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Re: Archbishop Fisher of Sydney

Postby Chris Green » 02 Jul 2016, 07:42

Thanks Father Guy for that guide through the maze of Abp Coleridge's arms.

Two points:

1) The last version of his arms has bendy of eight gules and argent. The previous version has bendy sinister of six argent and gules. So the Archbishop did not "retain the third version of his arms" he assumed new arms for the fourth time in 11 years (which has to be something of a record).

2) On the doubtful assumption that it is acceptable for a subject of HM The Queen to assume arms in Australia (the authority of the College of Arms in Australia being, I understand, a matter of dispute), it still behoves the armiger, having once assumed arms, to stick to the same design for life. Arms are intended to express one's identity. Coleridge has had three identities as a bishop/archbishop, but these are expressed heraldically by marshalling his arms with those of his see. Assuming new arms, whether because one changes jobs, or because one takes against the design, is at best confusing. The alteration of the arms he latterly used in Canberra on his move to Brisbane, strikes me as plain sloppy. Bendy of eight gules and argent is not the same as bendy sinister of six argent and gules. There are of course no Letters Patent granting the current arms, so which version should be considered "correct" is a matter of conjecture, perhaps as much to Archbishop Coleridge as to us.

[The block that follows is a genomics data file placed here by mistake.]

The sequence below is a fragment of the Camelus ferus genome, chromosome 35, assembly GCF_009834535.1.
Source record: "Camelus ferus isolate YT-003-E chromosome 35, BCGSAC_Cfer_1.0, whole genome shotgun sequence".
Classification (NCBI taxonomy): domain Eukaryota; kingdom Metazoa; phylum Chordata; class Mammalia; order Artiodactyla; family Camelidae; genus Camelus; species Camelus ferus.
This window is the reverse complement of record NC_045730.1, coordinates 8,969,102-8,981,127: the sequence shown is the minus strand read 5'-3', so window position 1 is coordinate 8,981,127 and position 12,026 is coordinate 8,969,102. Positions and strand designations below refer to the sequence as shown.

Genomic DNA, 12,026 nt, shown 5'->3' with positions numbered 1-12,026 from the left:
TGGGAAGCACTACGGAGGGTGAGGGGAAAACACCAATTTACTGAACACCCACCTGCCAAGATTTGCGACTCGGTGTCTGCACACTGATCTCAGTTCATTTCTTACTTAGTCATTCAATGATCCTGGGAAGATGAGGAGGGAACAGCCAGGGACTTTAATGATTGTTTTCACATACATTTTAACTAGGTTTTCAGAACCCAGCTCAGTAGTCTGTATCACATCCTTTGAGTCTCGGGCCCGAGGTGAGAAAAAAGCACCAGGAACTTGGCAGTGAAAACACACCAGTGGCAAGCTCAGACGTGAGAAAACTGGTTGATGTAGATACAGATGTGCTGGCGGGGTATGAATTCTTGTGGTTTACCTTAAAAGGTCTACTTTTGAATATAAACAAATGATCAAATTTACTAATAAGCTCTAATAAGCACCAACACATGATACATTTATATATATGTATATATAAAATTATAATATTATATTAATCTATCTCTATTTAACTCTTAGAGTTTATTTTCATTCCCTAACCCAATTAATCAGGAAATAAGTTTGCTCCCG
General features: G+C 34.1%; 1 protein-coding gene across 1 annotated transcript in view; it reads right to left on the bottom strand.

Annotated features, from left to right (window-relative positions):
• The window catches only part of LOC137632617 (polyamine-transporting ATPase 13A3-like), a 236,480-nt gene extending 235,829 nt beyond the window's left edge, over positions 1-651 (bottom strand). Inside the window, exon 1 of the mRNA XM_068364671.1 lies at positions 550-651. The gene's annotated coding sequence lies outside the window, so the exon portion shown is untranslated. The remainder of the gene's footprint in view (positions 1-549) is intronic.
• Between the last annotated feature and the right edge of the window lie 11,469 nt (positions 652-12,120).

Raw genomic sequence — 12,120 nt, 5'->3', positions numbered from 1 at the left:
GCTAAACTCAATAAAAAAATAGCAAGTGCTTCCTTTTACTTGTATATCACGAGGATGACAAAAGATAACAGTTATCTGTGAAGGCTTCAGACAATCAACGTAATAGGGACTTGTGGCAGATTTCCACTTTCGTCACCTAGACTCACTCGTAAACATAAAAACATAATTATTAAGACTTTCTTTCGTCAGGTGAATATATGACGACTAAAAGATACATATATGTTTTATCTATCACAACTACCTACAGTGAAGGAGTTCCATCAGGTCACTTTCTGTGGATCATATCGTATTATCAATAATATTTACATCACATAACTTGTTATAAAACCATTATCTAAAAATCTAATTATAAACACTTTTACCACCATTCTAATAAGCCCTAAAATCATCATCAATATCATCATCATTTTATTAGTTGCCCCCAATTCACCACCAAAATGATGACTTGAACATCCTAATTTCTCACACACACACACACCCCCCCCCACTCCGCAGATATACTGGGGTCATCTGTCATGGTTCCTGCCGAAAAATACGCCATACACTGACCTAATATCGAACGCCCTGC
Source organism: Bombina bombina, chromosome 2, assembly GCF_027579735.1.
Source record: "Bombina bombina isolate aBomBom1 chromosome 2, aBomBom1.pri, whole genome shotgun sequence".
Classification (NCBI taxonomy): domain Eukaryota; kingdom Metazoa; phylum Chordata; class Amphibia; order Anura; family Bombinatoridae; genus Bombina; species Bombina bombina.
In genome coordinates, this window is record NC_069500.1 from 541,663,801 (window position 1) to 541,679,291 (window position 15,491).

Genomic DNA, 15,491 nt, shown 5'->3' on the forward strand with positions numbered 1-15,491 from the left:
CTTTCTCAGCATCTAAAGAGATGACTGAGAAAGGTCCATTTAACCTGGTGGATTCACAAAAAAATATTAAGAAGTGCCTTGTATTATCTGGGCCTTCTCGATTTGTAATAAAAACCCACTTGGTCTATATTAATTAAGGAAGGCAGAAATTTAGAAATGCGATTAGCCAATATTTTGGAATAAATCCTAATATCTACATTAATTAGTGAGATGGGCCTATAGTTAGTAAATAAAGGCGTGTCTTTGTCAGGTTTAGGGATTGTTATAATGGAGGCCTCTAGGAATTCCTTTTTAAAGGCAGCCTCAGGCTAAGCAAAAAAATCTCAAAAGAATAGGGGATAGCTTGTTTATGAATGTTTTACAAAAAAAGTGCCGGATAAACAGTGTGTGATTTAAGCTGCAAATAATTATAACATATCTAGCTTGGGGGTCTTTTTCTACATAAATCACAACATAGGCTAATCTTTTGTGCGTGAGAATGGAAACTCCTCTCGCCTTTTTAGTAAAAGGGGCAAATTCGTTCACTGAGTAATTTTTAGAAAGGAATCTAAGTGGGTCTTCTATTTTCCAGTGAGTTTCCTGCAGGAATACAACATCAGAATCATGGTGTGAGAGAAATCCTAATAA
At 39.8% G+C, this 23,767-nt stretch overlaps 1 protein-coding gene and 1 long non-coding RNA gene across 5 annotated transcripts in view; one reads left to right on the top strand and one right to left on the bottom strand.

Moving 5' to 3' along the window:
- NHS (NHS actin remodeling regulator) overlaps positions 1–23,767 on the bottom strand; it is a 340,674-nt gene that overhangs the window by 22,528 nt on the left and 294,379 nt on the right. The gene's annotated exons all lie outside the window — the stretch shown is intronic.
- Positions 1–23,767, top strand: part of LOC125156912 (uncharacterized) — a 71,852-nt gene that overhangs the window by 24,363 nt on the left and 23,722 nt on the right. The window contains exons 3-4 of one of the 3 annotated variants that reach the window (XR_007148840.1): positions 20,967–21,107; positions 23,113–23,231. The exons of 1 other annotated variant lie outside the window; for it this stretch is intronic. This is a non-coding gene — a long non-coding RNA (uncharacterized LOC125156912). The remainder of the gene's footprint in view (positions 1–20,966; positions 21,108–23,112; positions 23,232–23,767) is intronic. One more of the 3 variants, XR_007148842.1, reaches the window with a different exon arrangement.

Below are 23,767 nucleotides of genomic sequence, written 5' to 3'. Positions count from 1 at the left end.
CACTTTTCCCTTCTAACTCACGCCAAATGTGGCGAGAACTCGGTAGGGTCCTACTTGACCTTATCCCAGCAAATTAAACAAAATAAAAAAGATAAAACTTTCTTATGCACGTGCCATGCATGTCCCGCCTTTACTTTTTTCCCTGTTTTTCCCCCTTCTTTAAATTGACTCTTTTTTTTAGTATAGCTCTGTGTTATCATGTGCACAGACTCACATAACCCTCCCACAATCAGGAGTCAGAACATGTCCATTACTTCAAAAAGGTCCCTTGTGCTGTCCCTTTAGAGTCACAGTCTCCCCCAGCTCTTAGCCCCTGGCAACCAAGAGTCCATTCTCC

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Re: Archbishop Fisher of Sydney

Postby GSelvester » 03 Jul 2016, 03:54

I checked back in my files and indeed he did decide to modify the design again because he felt it harmonized better with the arms of the See. So the number and direction of the bends was changed as well as the tincture of the chief.

As for the question of changing the design of the arms all I can say is welcome to the world of ecclesiastical heraldry. Archbishops are their own bosses. They do as they like.

Less facetiously, let me say that the question of the College of Arms in London claiming jurisdiction over Australia is indeed a disputed question. However, it's not quite as open-ended as you imply. Like the situation in Canada those care deeply about heraldry in Australia wish to lobby for a separate heraldic authority for Australia. In the mean time there is a "both/and" approach. Many Australians choose to petition the English College of Arms for a grant and are not incorrect in doing so. Many in Australia assume arms and are also seen as being not incorrect.

Certainly it is the case that Australia's Roman Catholic bishops assume arms. As for which version of Abp. Coleridge's arms are "correct" the answer to that is simple: it's whichever one he says is the correct one.

Don't misunderstand me. I agree with you that a coat of arms should not be changed once assumed. However, this is often not the case with (arch)bishops and, as I alluded to earlier, in places where there is no clear and undisputed heraldic authority there is no one to stop them.

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Re: Archbishop Fisher of Sydney

Postby Chris Green » 03 Jul 2016, 07:01

Archbishops are their own bosses. They do as they like.


The Vatican's inexplicable abdication of all heraldic authority was the signal for the anarchy that now prevails. Coleridge's arms (whichever version one chooses) are at least heraldically defensible unlike many of the ecclesiastical monstrosities to be found around the world.

The problem with heralds and heraldic artists bowing to the concept that one RC Archbishop can do as he likes heraldically, is that others will use it as a precedent. "If Archbishop Coleridge could change his personal arms, so can I!"

You say, Father Guy:

in places where there is no clear and undisputed heraldic authority there is no one to stop them.